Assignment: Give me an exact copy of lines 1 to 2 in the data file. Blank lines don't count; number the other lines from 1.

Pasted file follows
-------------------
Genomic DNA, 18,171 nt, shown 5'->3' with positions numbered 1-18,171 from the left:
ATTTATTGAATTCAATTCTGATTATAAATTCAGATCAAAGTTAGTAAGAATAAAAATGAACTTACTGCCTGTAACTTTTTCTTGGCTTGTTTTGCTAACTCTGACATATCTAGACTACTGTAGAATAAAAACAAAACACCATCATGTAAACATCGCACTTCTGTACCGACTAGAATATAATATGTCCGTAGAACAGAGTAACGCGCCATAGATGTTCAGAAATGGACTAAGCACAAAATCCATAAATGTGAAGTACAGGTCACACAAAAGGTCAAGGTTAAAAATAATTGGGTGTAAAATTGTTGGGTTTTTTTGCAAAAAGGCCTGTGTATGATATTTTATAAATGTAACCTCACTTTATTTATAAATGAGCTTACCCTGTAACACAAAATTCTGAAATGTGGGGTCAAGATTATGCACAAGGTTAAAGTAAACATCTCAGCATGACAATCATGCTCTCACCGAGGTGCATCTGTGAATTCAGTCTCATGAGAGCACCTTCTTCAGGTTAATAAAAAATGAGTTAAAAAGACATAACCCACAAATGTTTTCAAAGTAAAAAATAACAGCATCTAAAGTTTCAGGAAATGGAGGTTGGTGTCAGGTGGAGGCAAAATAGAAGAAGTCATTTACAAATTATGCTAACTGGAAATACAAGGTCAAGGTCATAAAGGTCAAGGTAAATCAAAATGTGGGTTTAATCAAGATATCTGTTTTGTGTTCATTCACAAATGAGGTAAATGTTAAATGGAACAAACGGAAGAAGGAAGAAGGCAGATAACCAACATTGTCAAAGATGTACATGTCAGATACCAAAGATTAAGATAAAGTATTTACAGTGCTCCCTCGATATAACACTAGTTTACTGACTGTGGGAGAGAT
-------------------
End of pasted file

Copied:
Genomic DNA, 18,171 nt, shown 5'->3' with positions numbered 1-18,171 from the left:
ATTTATTGAATTCAATTCTGATTATAAATTCAGATCAAAGTTAGTAAGAATAAAAATGAACTTACTGCCTGTAACTTTTTCTTGGCTTGTTTTGCTAACTCTGACATATCTAGACTACTGTAGAATAAAAACAAAACACCATCATGTAAACATCGCACTTCTGTACCGACTAGAATATAATATGTCCGTAGAACAGAGTAACGCGCCATAGATGTTCAGAAATGGACTAAGCACAAAATCCATAAATGTGAAGTACAGGTCACACAAAAGGTCAAGGTTAAAAATAATTGGGTGTAAAATTGTTGGGTTTTTTTGCAAAAAGGCCTGTGTATGATATTTTATAAATGTAACCTCACTTTATTTATAAATGAGCTTACCCTGTAACACAAAATTCTGAAATGTGGGGTCAAGATTATGCACAAGGTTAAAGTAAACATCTCAGCATGACAATCATGCTCTCACCGAGGTGCATCTGTGAATTCAGTCTCATGAGAGCACCTTCTTCAGGTTAATAAAAAATGAGTTAAAAAGACATAACCCACAAATGTTTTCAAAGTAAAAAATAACAGCATCTAAAGTTTCAGGAAATGGAGGTTGGTGTCAGGTGGAGGCAAAATAGAAGAAGTCATTTACAAATTATGCTAACTGGAAATACAAGGTCAAGGTCATAAAGGTCAAGGTAAATCAAAATGTGGGTTTAATCAAGATATCTGTTTTGTGTTCATTCACAAATGAGGTAAATGTTAAATGGAACAAACGGAAGAAGGAAGAAGGCAGATAACCAACATTGTCAAAGATGTACATGTCAGATACCAAAGATTAAGATAAAGTATTTACAGTGCTCCCTCGATATAACACTAGTTTACTGACTGTGGGAGAGAT